Thursday, December 2, 2010

YA Book Review: Speak

To review a YA novel like Laurie Halse Anderson's Speak, which over one million have read, is like reviewing this thing called the internet.  It's gonna be big!  However, the book has now reached its ten-year anniversary and it is worth revisiting since there is now a new generation of YA reader who may not have read it.  Since Speak, Anderson has written four more YA novels and four books which fall under the category of historical thriller.  There have also been 16 children's book written by Anderson, since Speak.

I'm just trying to give you a reminder to make sure it is on your bookshelf so kids can pick it up.

It is the story of teenage girl, Melinda, who lives with a painful secret and struggles to keep it buried within her. If she can keep it buried, she can forget it ever happened. The novel moves us through Melinda's freshman year of high school; there are four sections each labeled as First Marking Period, Second Marking Period, Third Marking Period, and Fourth Marking Period.  As the school year progresses, we witness her grades plummet, her social life grows worse and worse, until she is alone and barked at by adults.  There are plenty of get-your-act-together-young-lady moments which further drives a wedge between her and any adult who should be helping her.

Melinda's painful secret is that she was raped at a party just before she started high school.

Anderson notes at the end of the novel:
I have gotten one question repeatedly from young men.  These are guys who liked the book, but they are honestly confused.  They ask me why Melinda was so upset about being raped.
The  first dozen times I heard this, I was horrified.  But I heard it over and over again.  I realized that many young men are not being taught the impact that sexual assault has on a woman.  They are inundated by sexual imagery in the media, and often come to the (incorrect) conclusion that having sex is not a big deal.  This, no doubt, is why the number of sexual assaults is so high.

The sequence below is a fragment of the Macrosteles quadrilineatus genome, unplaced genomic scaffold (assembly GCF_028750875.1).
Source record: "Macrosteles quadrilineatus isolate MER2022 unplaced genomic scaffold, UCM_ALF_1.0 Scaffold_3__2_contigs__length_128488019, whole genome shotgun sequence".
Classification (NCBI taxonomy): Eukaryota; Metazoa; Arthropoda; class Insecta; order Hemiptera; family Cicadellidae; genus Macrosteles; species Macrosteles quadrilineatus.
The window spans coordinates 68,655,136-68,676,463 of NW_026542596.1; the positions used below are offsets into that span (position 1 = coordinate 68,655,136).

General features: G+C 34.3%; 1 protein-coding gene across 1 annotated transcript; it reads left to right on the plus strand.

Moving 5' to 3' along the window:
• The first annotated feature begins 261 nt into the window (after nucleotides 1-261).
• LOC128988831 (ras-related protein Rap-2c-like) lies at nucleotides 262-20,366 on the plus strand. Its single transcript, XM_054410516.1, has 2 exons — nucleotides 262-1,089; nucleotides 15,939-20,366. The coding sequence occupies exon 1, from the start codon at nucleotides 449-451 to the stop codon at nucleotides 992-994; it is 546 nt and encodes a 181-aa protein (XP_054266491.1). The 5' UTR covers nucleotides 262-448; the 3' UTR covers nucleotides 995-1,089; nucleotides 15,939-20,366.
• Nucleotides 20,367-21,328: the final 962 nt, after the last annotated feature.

Yet it is Anderson's comment on the knee-jerk reaction of adults which should give us greater pause:
I am also shocked by adults who feel that rape is an inappropriate topic to discuss with teenagers.  According to the U.S. Department of Justice, 44 percent of rape victims are under the age of 18 and 46 percent of those victims are between the ages of 12-15.  It makes adults uncomfortable to acknowledge this, but our inability to speak clearly and openly about sexual issues endangers our children.  It is immoral not to discuss this with them.
The novel clearly comes from the heart and handles the issue of rape sensitively and absolutely within the bounds of what a 13 or 14 year old can handle.

I remember, fondly, a former student who sat on the school board during her senior year as the representative of our student body.  The issue of sexual education came up as did several books in our library.  From what I understand, she listened and as the conversation tilted heavily towards erasing any frank discussion or lessons on sex from the middle school curriculum she asked a simple question which went something like this: all in favor of allowing kids to learn about sex, as well as the STDs, pain, depression, and loneliness which can be caused by sex, all by themselves, raise their hand...because that is what I hear.  They stared at her; my principal said he smiled, proud of her.  No one raised their hand.  Fortunately, the conversation started all over again.  I am still in contact with this former student; she is in her mid 20s now and proves to be a wise old soul time and time again.

I want to leave the blog with another thought written by Anderson at the end of her novel:
Literature is the safe and traditional vehicle through which we learn about the world and pass on values from one generation to the next.  Books save lives.
Censorship is the child of fear and the father of ignorance.  Our children cannot afford to have the truth of the world withheld from them.  They need us to be brave enough to give them great books so they can learn how to grow up into the men and women we want them to be.
Check your shelves.  This is a book deserving of a place on it.  Over one million have been served already.

1 comment:

  1. I wanted to let you know that I've been enjoying your reviews and your dedication to bringing literature into your classroom. (Not to mention, Mitali Perkins rocks!)